This is a story about a tractor and a time that was in downtown Lincolnton. In 1932, Lincolnton resident Robert Guy Wise opened Wise Garage, a general automobile repair shop and in 1933, he took over the dealership for International Harvester farm machinery, changing the name of the business to Wise Implement Company. The shop was located in the lower part of the building where Lincoln Times-News is now on West Water Street. 

In 1942, a new Farmall “M” tractor was sold by Wise Implement Company to a person living in Iron Station to pull a sawmill. After the war, the tractor was traded in for a smaller tractor to be used to plow a garden. 

In 1949, Pat Carpenter’s father, Alton of Cherryville, was in the market for a tractor. One day, when they were in Lincolnton, they stopped by Wise Implement to check on whether there was a suitable one available.

“Mr. Wise said, ‘yep, I’ve got one right yonder, I’m rebuilding the engine on it and it’s got your name on it, you’ve got first refusal on it,’” Pat Carpenter said. “My daddy said, ‘whenever you’ve got finished with it, let me know and we’ll come and look at it.’”

Alton Carpenter bought the tractor and a brand-new disk harrow for $1,050. That tractor has stayed in the Carpenter family ever since being used on the farm in Cherryville. Alton Carpenter passed away in 1991 and the tractor was passed on to Pat and then to Pat’s son, Trent. It’s since been impeccably restored.

“That tractor has paid a lot of bills,” Pat Carpenter said. “Put four boys through college. I tell people this tractor’s kind of like an old dog. It’s done it’s work and it’s now time to lay it down, pet it a little bit and feed it whatever it wants to eat.”

Pat and Trent Carpenter, who now live in South Carolina, brought the tractor to Cotton Ginning Days in Dallas to be put on display. The Carpenters wanted to bring it back to the building it was purchased from to take pictures. Jerry Leady, Lincoln Times-News Publisher, reached out to Doug Wise, the grandson of Robert Guy Wise to let him know they were coming. Wise had the Farmall Tractor, Wise Implement Co. sign that used to hang on the building and brought it along to be photographed with the tractor. After the pictures were taken, Trent Carpenter took the tractor for a spin around Court Square.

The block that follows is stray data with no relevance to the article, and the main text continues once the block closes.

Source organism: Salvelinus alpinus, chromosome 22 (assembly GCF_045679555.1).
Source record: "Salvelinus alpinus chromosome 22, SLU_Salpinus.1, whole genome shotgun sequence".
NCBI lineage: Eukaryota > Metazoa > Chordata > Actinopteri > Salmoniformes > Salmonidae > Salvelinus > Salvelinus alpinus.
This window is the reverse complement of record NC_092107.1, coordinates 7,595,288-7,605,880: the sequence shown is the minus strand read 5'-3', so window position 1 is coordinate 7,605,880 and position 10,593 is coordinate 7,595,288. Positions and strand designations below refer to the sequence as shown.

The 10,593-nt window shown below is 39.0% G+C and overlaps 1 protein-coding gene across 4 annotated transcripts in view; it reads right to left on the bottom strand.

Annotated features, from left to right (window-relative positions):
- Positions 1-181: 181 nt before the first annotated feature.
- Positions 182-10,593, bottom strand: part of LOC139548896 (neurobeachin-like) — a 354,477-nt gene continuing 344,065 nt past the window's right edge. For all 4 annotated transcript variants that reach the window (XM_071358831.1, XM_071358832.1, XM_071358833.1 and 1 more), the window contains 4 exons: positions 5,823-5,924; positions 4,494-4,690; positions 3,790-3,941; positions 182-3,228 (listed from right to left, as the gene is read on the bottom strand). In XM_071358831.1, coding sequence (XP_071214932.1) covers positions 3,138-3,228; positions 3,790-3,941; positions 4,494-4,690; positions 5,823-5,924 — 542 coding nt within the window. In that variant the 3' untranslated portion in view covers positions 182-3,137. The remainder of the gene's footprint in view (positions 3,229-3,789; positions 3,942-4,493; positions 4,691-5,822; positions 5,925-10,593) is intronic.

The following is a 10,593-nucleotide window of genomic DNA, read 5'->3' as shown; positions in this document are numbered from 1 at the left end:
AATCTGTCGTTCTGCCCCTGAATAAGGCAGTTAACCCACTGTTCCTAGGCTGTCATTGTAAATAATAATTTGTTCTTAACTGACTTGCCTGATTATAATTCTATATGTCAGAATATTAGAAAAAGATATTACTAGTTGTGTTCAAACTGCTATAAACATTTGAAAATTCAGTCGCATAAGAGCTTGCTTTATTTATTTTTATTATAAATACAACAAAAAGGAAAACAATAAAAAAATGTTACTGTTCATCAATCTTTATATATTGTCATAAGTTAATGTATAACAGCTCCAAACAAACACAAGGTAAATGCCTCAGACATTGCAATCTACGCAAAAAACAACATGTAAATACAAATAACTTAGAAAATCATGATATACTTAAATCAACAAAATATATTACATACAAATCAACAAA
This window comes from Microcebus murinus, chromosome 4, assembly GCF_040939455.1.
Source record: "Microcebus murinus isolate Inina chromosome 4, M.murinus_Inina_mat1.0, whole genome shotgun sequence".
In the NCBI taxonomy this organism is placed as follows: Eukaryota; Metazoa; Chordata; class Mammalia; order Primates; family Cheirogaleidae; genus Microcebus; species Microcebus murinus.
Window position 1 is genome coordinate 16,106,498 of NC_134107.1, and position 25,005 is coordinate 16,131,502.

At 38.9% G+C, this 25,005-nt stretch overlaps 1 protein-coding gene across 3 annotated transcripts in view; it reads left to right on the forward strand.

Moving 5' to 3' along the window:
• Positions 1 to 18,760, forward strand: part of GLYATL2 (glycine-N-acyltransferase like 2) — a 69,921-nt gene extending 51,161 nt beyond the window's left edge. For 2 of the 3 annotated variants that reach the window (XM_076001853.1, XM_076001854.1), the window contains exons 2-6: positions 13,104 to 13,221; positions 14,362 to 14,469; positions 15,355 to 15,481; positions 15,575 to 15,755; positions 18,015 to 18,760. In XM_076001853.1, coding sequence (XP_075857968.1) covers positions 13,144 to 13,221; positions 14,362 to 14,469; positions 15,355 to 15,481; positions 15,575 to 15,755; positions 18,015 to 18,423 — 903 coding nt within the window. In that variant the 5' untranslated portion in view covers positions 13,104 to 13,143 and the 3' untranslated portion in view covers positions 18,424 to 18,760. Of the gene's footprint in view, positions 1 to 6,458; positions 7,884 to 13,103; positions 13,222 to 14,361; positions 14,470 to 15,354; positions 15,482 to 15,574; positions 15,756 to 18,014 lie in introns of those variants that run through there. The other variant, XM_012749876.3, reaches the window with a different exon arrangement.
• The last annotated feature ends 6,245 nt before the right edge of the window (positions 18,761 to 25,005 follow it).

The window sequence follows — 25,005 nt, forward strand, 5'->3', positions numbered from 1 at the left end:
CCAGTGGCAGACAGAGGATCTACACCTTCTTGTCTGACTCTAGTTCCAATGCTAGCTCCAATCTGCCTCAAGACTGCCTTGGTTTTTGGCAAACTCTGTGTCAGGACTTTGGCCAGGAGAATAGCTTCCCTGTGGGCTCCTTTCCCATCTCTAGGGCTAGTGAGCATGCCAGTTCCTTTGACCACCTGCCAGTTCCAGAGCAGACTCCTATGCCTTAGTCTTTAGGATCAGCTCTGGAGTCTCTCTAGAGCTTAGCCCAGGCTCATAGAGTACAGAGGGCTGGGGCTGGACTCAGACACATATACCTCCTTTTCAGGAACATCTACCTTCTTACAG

The senior Robert Wise had always been interested in flying and in 1942, got his pilot license. After the war, he and Dr. Efried F. Burris formed the Wise-Burris Aircraft Co. and sold airplanes. In 1949, still operating his farm equipment business, he joined with 10 other businessmen to open Lincoln National Bank (now First Citizens Bank) and was president until he died in 1958.

The Wise family owned a barn on Grove Street in Lincolnton. They originally needed it because a lot of people traded animals for tractors and repair work and they needed a place to keep them. Robert Guy Wise and his son stored receipts in the loft of the barn. Before the barn was sold, Doug Wise went through all those old boxes and saved the more interesting ones in a scrapbook. The earliest receipt is dated in 1932. For the most part, the businesses issuing the receipts are long since gone. Thumbing through the book is like taking a walk-through time.

The junior Robert Wise operated the tractor store until the mid-1960s.

“They used to sell 300 or 400 tractors a year and then in the 1960s the federal government decided to pay people to not grow and that killed it,” Doug Wise said. “They went to maybe selling 10 a year.”

Tim Wise remembers during World War II his grandfather would have a hard time getting tractors to sell at the store. 

“The companies would say that didn’t have any,” he said. “Well Grandpa Wise had an airplane and he’d get in it and fly over the depot in Charlotte and see all the tractors there on flatbeds. He’d call them back and tell them they were ‘damn liars’ because he saw them. That’s how he got tractors and they couldn’t figure out how he was finding out.”

Perhaps one of the most interesting finds in the boxes was a war ration booklet with stamps still in it. Robert Wise would save the stamps to buy fuel for the plane to fly to look for tractors to stock the store. 

The receipts have all be copied and delivered to the Lincoln County Historical Association to be preserved in their collection. The Farmall Tractor sign is not for sale.

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